Home inspections are essential to buying a home and they most often work in the buyer's favor. Dangerous conditions found in a structure and even flaws can be repaired at the cost of the seller before the buyer takes over the property.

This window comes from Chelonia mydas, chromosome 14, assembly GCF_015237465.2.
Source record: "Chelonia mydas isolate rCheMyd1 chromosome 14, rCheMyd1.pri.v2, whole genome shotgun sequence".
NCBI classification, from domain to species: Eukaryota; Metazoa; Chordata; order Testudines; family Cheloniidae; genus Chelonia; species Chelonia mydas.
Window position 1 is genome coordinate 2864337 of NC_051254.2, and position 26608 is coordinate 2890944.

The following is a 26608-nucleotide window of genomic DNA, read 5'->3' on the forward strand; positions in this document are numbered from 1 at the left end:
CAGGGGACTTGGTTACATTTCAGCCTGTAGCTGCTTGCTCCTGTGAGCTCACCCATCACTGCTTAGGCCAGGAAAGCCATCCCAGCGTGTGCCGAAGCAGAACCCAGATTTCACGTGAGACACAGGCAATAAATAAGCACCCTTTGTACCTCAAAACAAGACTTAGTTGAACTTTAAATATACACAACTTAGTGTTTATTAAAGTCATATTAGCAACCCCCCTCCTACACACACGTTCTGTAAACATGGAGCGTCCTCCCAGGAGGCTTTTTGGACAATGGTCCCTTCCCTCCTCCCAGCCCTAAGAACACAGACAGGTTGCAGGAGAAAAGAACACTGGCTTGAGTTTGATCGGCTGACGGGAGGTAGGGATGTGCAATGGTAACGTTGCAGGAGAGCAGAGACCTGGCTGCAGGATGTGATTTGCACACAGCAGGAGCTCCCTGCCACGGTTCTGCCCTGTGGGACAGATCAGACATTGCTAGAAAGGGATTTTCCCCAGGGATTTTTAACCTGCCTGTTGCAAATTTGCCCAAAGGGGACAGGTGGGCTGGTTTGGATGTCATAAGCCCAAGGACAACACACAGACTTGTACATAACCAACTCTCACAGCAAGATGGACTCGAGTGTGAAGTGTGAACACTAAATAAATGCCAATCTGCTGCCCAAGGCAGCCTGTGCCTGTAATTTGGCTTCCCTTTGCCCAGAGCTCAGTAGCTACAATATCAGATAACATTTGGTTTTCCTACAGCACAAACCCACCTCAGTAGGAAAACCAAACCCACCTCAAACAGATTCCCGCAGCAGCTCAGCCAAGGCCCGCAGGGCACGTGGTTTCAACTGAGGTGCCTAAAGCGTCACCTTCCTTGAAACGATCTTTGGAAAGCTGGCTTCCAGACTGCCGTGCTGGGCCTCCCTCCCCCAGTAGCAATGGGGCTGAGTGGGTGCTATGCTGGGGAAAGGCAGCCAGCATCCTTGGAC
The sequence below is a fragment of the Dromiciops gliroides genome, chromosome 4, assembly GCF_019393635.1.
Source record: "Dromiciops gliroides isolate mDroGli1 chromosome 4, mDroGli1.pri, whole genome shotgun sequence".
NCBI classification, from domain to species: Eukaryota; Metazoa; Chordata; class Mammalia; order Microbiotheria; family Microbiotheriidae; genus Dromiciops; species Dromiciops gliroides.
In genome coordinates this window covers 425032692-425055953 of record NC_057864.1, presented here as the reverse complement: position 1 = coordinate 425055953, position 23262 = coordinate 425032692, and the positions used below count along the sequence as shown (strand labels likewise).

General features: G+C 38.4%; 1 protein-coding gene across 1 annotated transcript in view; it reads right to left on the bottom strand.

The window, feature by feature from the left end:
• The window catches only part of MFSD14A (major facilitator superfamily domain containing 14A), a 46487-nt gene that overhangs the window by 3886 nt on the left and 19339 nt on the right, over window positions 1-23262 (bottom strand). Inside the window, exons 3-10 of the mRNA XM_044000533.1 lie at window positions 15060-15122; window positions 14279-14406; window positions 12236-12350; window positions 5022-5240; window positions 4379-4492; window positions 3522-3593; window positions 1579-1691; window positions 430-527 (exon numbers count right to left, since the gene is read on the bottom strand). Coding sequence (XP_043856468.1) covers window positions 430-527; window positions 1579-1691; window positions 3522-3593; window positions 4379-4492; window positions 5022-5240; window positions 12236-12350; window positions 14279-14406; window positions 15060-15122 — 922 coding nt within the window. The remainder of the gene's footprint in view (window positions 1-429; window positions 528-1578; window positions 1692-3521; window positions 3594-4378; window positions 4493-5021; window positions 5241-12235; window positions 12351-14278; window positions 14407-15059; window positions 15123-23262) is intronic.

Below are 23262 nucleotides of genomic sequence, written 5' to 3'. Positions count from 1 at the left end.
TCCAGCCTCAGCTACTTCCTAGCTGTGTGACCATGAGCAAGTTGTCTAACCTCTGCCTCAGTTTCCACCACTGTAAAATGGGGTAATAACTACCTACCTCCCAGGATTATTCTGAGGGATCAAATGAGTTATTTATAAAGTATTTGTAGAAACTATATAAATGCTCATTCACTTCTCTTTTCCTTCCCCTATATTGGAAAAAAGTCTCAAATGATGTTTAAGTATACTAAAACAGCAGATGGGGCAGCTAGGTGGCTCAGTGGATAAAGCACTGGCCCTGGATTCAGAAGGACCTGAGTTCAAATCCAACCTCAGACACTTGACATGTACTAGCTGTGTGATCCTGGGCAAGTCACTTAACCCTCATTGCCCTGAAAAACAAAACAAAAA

Other improvements are easier to take care of while a home is empty, so finishing wood floors or installing carpeting, or just adding fresh paint colors to rooms, might be an up-front cost and labor charge to consider. Timing the closing of a home sale with an end to a residential rental lease is another factor, and if you're moving into a move-in ready home, it usually works. However, if you're planning for major improvements that will keep you from moving in until they're completed, having a cushion of savings for accommodations and storage if there are delays isn't a bad idea. If a fresh coat of sealant is covering newly refinished wood flooring, for example, and humidity adds days to drying time, you can be stuck outside waiting while new tenants are already settling into your old rental.